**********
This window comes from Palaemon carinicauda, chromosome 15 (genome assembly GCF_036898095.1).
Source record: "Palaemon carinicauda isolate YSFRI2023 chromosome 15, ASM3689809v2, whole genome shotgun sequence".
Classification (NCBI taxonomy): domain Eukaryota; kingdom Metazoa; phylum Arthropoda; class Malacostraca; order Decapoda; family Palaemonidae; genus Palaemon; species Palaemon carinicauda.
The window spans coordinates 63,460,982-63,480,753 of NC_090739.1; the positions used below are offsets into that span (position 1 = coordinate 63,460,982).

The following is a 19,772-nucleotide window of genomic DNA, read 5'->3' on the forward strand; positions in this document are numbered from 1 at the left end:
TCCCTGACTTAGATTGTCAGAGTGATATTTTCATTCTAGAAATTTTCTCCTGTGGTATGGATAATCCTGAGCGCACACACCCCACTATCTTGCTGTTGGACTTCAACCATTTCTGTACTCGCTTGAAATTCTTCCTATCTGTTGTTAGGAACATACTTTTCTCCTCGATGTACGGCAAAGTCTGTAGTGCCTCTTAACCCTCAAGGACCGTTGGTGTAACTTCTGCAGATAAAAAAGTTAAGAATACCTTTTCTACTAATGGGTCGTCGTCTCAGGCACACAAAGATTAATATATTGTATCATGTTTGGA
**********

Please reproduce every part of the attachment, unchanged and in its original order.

This window comes from Palaemon carinicauda, chromosome 15 (genome assembly GCF_036898095.1).
Source record: "Palaemon carinicauda isolate YSFRI2023 chromosome 15, ASM3689809v2, whole genome shotgun sequence".
Classification (NCBI taxonomy): domain Eukaryota; kingdom Metazoa; phylum Arthropoda; class Malacostraca; order Decapoda; family Palaemonidae; genus Palaemon; species Palaemon carinicauda.
The window spans coordinates 63,460,982-63,480,753 of NC_090739.1; the positions used below are offsets into that span (position 1 = coordinate 63,460,982).

The following is a 19,772-nucleotide window of genomic DNA, read 5'->3' on the forward strand; positions in this document are numbered from 1 at the left end:
TCCCTGACTTAGATTGTCAGAGTGATATTTTCATTCTAGAAATTTTCTCCTGTGGTATGGATAATCCTGAGCGCACACACCCCACTATCTTGCTGTTGGACTTCAACCATTTCTGTACTCGCTTGAAATTCTTCCTATCTGTTGTTAGGAACATACTTTTCTCCTCGATGTACGGCAAAGTCTGTAGTGCCTCTTAACCCTCAAGGACCGTTGGTGTAACTTCTGCAGATAAAAAAGTTAAGAATACCTTTTCTACTAATGGGTCGTCGTCTCAGGCACACAAAGATTAATATATTGTATCATGTTTGGA